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I recently came across my copy of David Maister’s article “Doing It for the Money,” which takes law firms to task for using money as the primary motivation to drive additional sales and marketing behavior.
I agree that economic monomania is counterproductive — as with any form of monomania, it lacks perspective. I also agree that people need a reason to do anything — and that it has to be their reason, not yours or mine.
In the case of motivating its lawyers to develop business, the firm functions as an internal marketer of an idea — the idea being that limiting the business-generation engine to a handful of rainmakers is shortsighted and dangerous.
Marketers of anything who fail to learn prospective buyers’ motivation are doomed to fail. Assuming that you share my motivation, whether economic or psychic, is just an egocentric way for me to avoid doing the hard work of learning what you value.
Try this exercise: Describe a recent engagement you would walk through fire to replicate — that is, one that satisfied all three categories of need:
Then analyze the origin of those desirable engagements and assess which industry segments are most likely to exhibit demand (without the problem having matured to the point of price sensitivity).
We use this exercise during the individual planning component of my sales training program. Over the past 25 years of training and coaching lawyers, I’ve learned that unless the “carrot” — as defined by the lawyer — is sufficiently attractive, the likelihood of the lawyer expending effort in pursuit of it is absolutely zero.
Now, I’ll challenge one bit of language in Maister’s article that does not resonate.
When Maister (and others) refers to “selling,” there seems to be a pejorative tone. He is intimating that selling behaviors are somehow at odds with the relationship principles about which I’ve already agreed. However, when conducted professionally, selling is almost never a negative experience for buyers.
On the contrary, I argue that the “lawyering” skills that partners already trust — the same skills that reliably produce positive interactions between lawyers and clients — are precisely the skills professional salespeople use when managing executive-level, business-to-business opportunities of consequence.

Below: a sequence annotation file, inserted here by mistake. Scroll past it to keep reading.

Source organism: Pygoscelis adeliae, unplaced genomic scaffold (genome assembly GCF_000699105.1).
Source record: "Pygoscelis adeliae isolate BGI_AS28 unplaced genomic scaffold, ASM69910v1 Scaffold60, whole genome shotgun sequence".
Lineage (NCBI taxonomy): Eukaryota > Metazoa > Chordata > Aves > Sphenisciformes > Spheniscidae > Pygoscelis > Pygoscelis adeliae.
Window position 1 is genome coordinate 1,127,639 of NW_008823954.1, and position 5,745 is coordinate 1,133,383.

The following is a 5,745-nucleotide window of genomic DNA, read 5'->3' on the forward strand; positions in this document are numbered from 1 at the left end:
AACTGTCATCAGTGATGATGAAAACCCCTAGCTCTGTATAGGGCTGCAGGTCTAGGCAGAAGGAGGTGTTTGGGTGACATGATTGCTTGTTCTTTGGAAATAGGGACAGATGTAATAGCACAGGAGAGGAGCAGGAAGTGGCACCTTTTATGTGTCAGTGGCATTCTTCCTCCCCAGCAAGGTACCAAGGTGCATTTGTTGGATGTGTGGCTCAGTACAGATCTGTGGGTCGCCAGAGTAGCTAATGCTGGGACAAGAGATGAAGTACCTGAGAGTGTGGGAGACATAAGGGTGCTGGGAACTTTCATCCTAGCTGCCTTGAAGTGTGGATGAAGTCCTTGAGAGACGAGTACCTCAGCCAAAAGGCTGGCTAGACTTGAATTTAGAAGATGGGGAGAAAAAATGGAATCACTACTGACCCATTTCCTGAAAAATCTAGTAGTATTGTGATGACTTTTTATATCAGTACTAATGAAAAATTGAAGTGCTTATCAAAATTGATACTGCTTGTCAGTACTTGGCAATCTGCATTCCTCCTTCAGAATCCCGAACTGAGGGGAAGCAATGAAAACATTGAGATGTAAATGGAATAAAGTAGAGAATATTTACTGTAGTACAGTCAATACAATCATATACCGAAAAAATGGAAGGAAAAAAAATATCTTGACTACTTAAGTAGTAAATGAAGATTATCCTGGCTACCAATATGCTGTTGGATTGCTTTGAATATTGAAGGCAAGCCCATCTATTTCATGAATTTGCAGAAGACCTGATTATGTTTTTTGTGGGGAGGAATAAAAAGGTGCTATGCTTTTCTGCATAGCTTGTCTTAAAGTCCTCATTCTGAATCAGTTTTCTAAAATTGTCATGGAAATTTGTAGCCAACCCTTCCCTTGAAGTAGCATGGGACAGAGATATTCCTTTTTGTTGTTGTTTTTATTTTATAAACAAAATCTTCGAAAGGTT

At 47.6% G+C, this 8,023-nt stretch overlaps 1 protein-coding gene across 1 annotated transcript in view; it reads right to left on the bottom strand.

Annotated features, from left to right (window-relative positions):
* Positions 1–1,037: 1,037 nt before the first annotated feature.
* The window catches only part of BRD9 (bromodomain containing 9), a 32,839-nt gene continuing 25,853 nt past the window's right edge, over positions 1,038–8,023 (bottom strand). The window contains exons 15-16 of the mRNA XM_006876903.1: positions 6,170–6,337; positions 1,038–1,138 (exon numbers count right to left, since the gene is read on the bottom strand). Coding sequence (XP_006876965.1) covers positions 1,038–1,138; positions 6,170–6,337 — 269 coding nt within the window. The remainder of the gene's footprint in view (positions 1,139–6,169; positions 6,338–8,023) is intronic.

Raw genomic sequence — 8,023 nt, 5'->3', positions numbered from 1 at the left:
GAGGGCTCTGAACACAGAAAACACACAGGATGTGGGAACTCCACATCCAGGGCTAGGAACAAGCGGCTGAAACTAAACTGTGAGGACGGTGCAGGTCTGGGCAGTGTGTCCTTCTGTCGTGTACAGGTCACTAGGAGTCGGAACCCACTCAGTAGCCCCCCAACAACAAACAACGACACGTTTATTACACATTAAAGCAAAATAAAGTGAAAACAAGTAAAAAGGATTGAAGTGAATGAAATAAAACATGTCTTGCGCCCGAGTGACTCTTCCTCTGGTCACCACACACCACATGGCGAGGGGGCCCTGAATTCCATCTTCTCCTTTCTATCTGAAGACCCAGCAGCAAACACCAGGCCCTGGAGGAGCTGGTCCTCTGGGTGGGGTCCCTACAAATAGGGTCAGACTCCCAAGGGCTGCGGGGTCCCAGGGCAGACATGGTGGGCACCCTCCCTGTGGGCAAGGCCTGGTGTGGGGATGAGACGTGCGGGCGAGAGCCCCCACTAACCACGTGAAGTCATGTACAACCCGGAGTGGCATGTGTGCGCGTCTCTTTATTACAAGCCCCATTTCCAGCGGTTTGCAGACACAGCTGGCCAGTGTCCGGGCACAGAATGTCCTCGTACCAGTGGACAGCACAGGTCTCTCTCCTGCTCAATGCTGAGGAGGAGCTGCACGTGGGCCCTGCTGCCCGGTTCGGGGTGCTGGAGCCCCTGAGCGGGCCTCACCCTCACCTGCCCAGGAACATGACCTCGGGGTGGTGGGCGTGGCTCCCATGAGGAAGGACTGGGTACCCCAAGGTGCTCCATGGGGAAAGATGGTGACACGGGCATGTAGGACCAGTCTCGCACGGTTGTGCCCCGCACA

Ironically, perhaps, and certainly from a different perspective, I end up agreeing with Maister’s assertion that firms need to “find out, partner by partner, what kind of work turns each partner on and what kind of clients each partner could actually get interested in.” And, further, that firms “do not need to teach (their) people how to sell.”
Firms do, however, need to teach lawyers how to apply their trusted skills to business development. And to do that, you need a reliable process based on “lawyering” skills
I believe the reliable process is to apply “lawyering” skills to:
That is my definition of professional selling. To date, every lawyer exposed to it has agreed that it is identical to the ethical practice of law and that it is an interactive process with which they are already familiar and comfortable. They merely need to apply their lawyering skills before they get hired — at which point it’s called “selling.”
Take a look at this table comparing how you practice law with how I advocate you should sell. The two columns are identical. Now, exhale and get on with it.
|Practice Law||Practice Sales|
|In the law practice model, you proceed logically, establishing a foundation and earning the right to advance. The client is actively engaged at each step and advances with you.||Sell exactly as you practice law: Proceed logically, establishing a foundation and earning the right to advance. The client is actively engaged at each step and advances with you.|
|1. No premature solution/advice.||1. No premature solution/advice.|
|2. Ask probing questions to understand the business situation and people involved.||2. Ask probing questions to understand the business situation and people involved.|
|3. Explore consequences and magnitude of problem (strategic/operational; economic; emotional).||3. Explore consequences and magnitude of problem (strategic/operational; economic; emotional).|
|4. Alert client re: additional issues or concerns based on your experience with such businesses or matters.||4. Alert client re: Additional issues or concerns based on your experience with such businesses or matters.|
|5. Confirm agreement on expanded understanding of problem/situation.||5. Confirm agreement on expanded understanding of problem/situation.|
|6. Describe solution options (categories) and likely strategic, operational, economic and personal ramifications of each.||6. Describe solution options (categories) and likely strategic, operational, economic and personal ramifications of each.|
|7. Based on shared description of what seems best suited to situation and buyers, advocate category option to pursue and why.||7. Based on shared description of what seems best suited to situation and buyers, advocate category option to pursue and why.|
|8. Ask client: Agree with analysis and advice?||8. Ask: Agree with analysis and advice?|
|9. Ask client what he or she sees as sensible next steps regarding solution/action.||9. Next steps: Coach prospect on logical decision.|
|10. Agree on timing and method of next steps. Client's self-interest drives the process.||10. Agree on timing and method of next steps. Prospect's self-interest drives the process.|
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Working on some basic mindset shifts — before you deploy all the business development strategies you've learned — can make a huge difference.November 15, 2018 0 0 0